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windows and unicode filenames, etc.

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  • Glenn Maynard
    Just a quick update on other fixes: Editing files with Unicode in the filename that don t fit in the ANSI codepage doesn t work. Fixed, except for the
    Message 1 of 6 , Aug 4, 2002
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      Just a quick update on other fixes:

      Editing files with Unicode in the filename that don't fit in the ANSI
      codepage doesn't work. Fixed, except for the browser, and except for
      renaming (since I don't really want to go near win32's mch_rename, but
      it does need fixing.)

      The IME didn't work when encoding=ucs2 (or other utf-8-but-not
      encodings.) Fixed: use ucs2_to_penc. This also does away with
      CONV_UCS2_TO_DBCS and CONV_DBCS_TO_UCS2 completely.

      Treat all Windows codepages as DBCS, since there's no difference between
      DBCS and SBCS in Windows (SBCS is just DBCS with no lead-bytes). We
      talked about this, and I've hit more problems due to enc_dbcs not being
      set when encoding is set to an SBCS CP.

      Non-ASCII in the titlebar is problematic. I know the problem and the fix,
      but I havn't done this yet.

      I've added getacp() for Windows, to get the active codepage; this allows
      people to use the enc=utf-8;fencs=ucs-bom,utf-8,cp####,latin1;fenc=cp####
      setup without having to hardcode their codepage (which most people
      probably don't know.) This setup seems to have the desired effect:
      utf-8 internally, current codepage as a higher-priority option for files
      than the ambiguous latin1, and the current codepage as the default flie
      encoding.

      I'll probably revert removing the broken Korean stuff and just comment out
      the call for now; I doubt it's needed, but it's not important.

      I won't throw these patches at you yet. Instead, I'll probably be compiling
      these, describing the patches and the problems they fix better, and making
      binaries available to make them more accessible and try to get some testing
      done. Due to the scope of these changes, I suspect you'll want to wait a
      while on this.

      --
      Glenn Maynard
    • Bram Moolenaar
      ... I thought it did work for some DBCS encodings. I did include patches for this in the past. ... You still need to do the conversions, right? ... This has a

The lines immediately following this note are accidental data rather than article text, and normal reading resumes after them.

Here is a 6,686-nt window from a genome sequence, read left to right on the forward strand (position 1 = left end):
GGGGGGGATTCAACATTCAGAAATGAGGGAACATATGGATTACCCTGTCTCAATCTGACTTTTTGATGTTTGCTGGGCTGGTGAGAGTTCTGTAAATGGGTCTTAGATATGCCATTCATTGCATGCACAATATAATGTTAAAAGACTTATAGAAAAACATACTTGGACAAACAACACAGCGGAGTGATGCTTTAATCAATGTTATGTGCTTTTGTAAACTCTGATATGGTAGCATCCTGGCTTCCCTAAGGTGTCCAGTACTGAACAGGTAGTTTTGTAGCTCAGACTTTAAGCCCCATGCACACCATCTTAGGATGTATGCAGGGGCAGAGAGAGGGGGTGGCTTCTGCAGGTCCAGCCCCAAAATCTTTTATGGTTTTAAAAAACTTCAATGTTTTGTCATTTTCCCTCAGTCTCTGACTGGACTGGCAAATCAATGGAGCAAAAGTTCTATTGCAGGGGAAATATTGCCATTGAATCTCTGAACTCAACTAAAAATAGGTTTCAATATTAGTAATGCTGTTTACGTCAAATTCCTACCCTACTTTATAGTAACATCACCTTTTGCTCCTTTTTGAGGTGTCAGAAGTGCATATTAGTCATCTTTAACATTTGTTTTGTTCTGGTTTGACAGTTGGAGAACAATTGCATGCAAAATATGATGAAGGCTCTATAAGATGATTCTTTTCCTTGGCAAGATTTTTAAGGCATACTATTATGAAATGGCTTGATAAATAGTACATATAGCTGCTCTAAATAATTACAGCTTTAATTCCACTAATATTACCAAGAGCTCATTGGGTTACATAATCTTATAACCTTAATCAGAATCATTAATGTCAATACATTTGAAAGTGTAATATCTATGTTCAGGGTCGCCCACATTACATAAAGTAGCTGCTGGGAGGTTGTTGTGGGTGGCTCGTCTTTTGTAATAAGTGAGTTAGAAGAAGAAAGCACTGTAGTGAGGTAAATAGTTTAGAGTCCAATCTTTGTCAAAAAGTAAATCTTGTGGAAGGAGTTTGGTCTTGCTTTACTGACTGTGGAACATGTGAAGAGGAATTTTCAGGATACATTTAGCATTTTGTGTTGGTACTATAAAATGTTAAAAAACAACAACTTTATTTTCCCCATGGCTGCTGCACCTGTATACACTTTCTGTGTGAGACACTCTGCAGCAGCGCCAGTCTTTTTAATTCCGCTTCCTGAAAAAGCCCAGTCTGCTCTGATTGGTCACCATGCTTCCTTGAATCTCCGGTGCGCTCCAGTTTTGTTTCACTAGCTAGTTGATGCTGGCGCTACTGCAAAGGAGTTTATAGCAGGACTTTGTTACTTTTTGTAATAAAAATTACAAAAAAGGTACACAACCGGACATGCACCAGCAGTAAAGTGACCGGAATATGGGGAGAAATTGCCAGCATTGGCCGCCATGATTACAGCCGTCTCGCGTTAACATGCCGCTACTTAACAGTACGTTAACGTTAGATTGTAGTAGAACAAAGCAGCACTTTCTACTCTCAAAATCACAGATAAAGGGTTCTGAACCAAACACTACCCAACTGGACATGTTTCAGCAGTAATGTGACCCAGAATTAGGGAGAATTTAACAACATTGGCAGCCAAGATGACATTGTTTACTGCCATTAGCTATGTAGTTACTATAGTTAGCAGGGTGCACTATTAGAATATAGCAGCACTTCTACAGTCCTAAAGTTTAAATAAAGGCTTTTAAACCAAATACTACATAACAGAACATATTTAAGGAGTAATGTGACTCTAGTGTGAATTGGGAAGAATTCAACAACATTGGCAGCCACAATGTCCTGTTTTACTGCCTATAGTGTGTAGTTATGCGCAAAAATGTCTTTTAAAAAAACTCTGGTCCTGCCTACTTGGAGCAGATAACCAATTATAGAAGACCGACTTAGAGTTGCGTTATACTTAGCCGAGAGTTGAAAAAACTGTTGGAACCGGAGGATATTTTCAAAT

Message 2 of 6 , Aug 5, 2002
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        Glenn Maynard wrote:

        > Just a quick update on other fixes:
        >
        > Editing files with Unicode in the filename that don't fit in the ANSI
        > codepage doesn't work. Fixed, except for the browser, and except for
        > renaming (since I don't really want to go near win32's mch_rename, but
        > it does need fixing.)

        I thought it did work for some DBCS encodings. I did include patches
        for this in the past.

        > The IME didn't work when encoding=ucs2 (or other utf-8-but-not
        > encodings.) Fixed: use ucs2_to_penc. This also does away with
        > CONV_UCS2_TO_DBCS and CONV_DBCS_TO_UCS2 completely.

        You still need to do the conversions, right?

        > Treat all Windows codepages as DBCS, since there's no difference between
        > DBCS and SBCS in Windows (SBCS is just DBCS with no lead-bytes). We
        > talked about this, and I've hit more problems due to enc_dbcs not being
        > set when encoding is set to an SBCS CP.

        This has a big drawback: for DBCS codes finding the start of a character
        is complicated and slow. Don't want to use the same code for single
        byte encodings. There are quite a few other places where DBCS is
        handled much slower.

        Isn't it easier to ignore enc_dbcs where the code needs to be used for
        both encodings?

        > Non-ASCII in the titlebar is problematic. I know the problem and the fix,
        > but I havn't done this yet.
        >
        > I've added getacp() for Windows, to get the active codepage; this allows
        > people to use the enc=utf-8;fencs=ucs-bom,utf-8,cp####,latin1;fenc=cp####
        > setup without having to hardcode their codepage (which most people
        > probably don't know.) This setup seems to have the desired effect:
        > utf-8 internally, current codepage as a higher-priority option for files
        > than the ambiguous latin1, and the current codepage as the default flie
        > encoding.

        That sounds good, but we should look very carefully for any problems
        with backwards incompatibilities.

        > I'll probably revert removing the broken Korean stuff and just comment out
        > the call for now; I doubt it's needed, but it's not important.

        Still didn't find someone who can tell when the code is really needed?

        > I won't throw these patches at you yet. Instead, I'll probably be compiling
        > these, describing the patches and the problems they fix better, and making
        > binaries available to make them more accessible and try to get some testing